Disney also spoke about changes that had been made to the assessment process. Among these were the redesign of the property assessment notices to make them easier to read and the province introducing legislative changes in support of the early notice mailing to allow property owners 120 days from the issue date of their Property Assessment Notice to file a 2017 tax year request for reconsideration.

As well, the AboutMyProperty online service was revamped. Whereas previously information was only available on the site to residential property owners, “for the first time we were able to welcome farm properties onto that,” she stated. Farm was among seven property groups for which customized information was added to the service.

Those attending the AGM were invited by Disney to check out the site at, in which they can obtain a copy of their notice, plus information on how the property was assessed and how its valuation compares to neighbouring properties.

Her colleague, Kenneth Rennick, manager of valuation and customer relations for MPAC’s office in Pembroke, explained that, as part of the updates to the assessment process, “a lot of” third party consultation was done. Among those consulted, he said, was the Ontario Federation of Agriculture (OFA). He also stressed that only sales of farmland to farmers for farm purposes were used in the MPAC analysis.

“The assessment of a farm is not based on a land’s potential use – i.e., development,” he stated.

Rennick also touched on some of the farm market trends that were identified during the 2016 assessment process. For instance, demand is outweighing supply of farmland and farmers in Southern Ontario – in some areas there, land is selling for $10,000 to $30,000 an acre — are looking to Northern and Eastern Ontario where land prices are considerably lower. In comparison, typical land values in Lanark County range from $4,000 to $5,000 an acre.

Lorne Heslop, a director with the LFA, commented that in the local farming community there was “a lot of unrest because of the increase in (assessed) value that hit us” without a lot of background information on why this occurred. As well, mention was made of some cases where a person owned what they thought were two separate farms side by side and discovered they were assessed as one farm.

“We (MPAC) wouldn’t have done that unless the Planning Act told us to do that,” Rennick replied, asking whether this was an isolated incident.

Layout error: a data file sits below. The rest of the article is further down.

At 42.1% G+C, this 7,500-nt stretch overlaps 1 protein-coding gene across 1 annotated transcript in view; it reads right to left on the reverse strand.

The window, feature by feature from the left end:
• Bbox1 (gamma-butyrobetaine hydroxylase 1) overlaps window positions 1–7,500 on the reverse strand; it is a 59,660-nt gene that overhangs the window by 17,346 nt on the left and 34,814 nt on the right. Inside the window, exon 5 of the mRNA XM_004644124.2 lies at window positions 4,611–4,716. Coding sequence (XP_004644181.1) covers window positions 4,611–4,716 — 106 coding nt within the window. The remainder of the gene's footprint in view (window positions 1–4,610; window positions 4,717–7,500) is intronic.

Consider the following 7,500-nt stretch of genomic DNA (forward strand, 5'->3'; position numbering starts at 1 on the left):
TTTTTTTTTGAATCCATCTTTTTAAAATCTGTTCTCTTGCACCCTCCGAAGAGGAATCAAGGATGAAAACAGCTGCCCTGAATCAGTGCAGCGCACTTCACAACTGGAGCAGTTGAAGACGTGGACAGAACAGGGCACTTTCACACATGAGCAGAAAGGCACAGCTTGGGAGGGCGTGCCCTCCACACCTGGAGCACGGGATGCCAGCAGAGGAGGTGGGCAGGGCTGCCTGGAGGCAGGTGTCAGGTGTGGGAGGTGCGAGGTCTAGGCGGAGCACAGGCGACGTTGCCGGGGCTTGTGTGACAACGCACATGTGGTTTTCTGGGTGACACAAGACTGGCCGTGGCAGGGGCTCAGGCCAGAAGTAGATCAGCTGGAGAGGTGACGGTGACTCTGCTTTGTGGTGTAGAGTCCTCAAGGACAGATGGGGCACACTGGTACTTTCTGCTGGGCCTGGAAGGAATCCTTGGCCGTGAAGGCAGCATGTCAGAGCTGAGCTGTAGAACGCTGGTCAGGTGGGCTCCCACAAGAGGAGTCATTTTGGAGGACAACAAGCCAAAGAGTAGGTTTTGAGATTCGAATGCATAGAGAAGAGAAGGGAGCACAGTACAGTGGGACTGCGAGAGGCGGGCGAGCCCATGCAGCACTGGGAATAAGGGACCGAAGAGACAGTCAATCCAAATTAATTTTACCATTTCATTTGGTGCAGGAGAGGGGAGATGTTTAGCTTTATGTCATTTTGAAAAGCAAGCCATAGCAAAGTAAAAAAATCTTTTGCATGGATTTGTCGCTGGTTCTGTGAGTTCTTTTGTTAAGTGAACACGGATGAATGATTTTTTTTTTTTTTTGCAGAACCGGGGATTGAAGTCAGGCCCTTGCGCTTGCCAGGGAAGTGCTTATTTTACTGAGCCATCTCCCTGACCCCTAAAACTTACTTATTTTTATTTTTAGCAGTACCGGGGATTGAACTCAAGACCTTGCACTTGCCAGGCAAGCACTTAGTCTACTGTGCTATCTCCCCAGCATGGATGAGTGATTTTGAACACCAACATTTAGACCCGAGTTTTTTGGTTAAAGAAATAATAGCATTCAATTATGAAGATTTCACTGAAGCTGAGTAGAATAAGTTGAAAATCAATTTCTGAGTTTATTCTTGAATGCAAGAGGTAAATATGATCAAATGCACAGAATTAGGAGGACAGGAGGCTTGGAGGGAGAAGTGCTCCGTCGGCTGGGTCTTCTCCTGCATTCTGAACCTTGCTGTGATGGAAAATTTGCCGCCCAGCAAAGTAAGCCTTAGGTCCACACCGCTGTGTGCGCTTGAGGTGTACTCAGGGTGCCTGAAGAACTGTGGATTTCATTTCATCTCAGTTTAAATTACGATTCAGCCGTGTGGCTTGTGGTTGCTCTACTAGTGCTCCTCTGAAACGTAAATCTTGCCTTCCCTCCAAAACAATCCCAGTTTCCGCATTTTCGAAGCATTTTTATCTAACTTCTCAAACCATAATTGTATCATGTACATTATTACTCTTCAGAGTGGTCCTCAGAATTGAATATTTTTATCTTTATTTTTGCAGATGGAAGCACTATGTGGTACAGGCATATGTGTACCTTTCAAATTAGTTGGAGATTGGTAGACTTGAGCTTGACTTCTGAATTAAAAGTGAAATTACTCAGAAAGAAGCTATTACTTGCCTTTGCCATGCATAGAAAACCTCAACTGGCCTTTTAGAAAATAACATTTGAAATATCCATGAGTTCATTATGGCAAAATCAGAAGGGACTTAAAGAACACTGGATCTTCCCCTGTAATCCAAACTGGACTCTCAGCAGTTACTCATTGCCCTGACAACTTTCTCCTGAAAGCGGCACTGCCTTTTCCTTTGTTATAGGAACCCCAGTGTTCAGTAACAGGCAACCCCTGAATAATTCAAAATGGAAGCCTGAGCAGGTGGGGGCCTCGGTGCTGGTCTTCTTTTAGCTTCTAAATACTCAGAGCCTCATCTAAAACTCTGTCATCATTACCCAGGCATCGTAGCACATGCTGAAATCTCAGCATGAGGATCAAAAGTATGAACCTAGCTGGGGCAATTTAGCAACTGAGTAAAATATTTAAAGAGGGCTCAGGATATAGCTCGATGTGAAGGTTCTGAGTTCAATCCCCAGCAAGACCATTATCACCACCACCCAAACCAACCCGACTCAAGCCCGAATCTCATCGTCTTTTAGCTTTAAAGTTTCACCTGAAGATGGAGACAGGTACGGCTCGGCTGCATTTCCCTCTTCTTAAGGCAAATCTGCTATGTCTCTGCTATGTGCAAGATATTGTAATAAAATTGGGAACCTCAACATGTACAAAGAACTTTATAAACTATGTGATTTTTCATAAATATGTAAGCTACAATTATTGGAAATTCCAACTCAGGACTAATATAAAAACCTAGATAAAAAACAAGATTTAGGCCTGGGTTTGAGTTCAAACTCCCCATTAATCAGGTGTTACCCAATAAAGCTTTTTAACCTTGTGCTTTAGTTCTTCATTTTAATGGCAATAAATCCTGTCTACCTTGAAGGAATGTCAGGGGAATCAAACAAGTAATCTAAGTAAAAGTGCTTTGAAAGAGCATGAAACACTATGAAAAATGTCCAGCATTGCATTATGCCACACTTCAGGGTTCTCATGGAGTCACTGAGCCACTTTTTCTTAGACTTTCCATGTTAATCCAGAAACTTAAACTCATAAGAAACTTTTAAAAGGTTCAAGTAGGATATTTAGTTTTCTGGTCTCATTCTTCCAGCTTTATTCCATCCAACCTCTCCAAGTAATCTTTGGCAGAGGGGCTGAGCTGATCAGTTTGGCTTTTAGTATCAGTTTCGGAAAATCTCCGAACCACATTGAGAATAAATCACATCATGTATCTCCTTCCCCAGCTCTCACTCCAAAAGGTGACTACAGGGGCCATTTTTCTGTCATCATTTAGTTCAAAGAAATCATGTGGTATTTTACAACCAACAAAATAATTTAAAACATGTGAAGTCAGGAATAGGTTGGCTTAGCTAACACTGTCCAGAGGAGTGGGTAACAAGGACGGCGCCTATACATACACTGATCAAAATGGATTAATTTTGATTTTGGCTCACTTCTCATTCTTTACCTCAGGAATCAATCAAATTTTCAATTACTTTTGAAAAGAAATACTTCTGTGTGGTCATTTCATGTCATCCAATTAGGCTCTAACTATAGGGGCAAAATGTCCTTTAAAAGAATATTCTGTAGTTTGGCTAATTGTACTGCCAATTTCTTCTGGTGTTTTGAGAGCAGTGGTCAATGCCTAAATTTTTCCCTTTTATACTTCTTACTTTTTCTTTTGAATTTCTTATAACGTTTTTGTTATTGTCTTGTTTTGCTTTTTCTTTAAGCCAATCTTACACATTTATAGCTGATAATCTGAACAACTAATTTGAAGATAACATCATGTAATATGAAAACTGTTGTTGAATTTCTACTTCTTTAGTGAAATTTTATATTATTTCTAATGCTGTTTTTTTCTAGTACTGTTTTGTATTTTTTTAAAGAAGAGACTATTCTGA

Heslop responded that he didn’t think it was isolated. “I’ve heard of several and another cropped up the other day,” he stated.

LFA director Andrea McCoy-Naperstkow encouraged anyone with assessment concerns to speak directly with Rennick and Disney.

“If there are specific cases you have concerns about, that’s the reason I asked MPAC here,” she said.

Disney had issued a similar invitation in her address to the LFA gathering.

“We are happy to help,” she noted. “We are happy to respond to any question you may have.”

As part of the regional portion of the meeting, Debra Pretty-Straathof, OFA director for Zone 8, which includes Lanark County, spoke about the OFA’s ongoing efforts to foster awareness among MPPs that agriculture and agri-food are “a driving economic engine” in Ontario.

With a depopulation of rural areas being experienced, Pretty-Straathof said there is a recognition that there is a need for economic growth in rural municipalities “but we don’t want them paving prime farmland. We want smart growth.”

With this in mind, a new campaign has been initiated by the OFA entitled “Producing prosperity by distributing economic development across the province.” In an email response following the AGM, Pretty-Straathof told the AgriNews that the federation will be working with other “like-minded” groups such as the wardens’ caucuses across rural Ontario “to bring strength to the strategy.”

“This is not a short-term goal but one that will take the implementation of many pieces of infrastructure development, clear economic strategies and public will to make it happen,” she stated in her response.

At the AGM, while stating that the LFA was doing well, president Ted Letts also acknowledged that there had been “some tough times the last two years for all of us” in the farming community. Despite these setbacks, Letts remained hopeful that they will endure.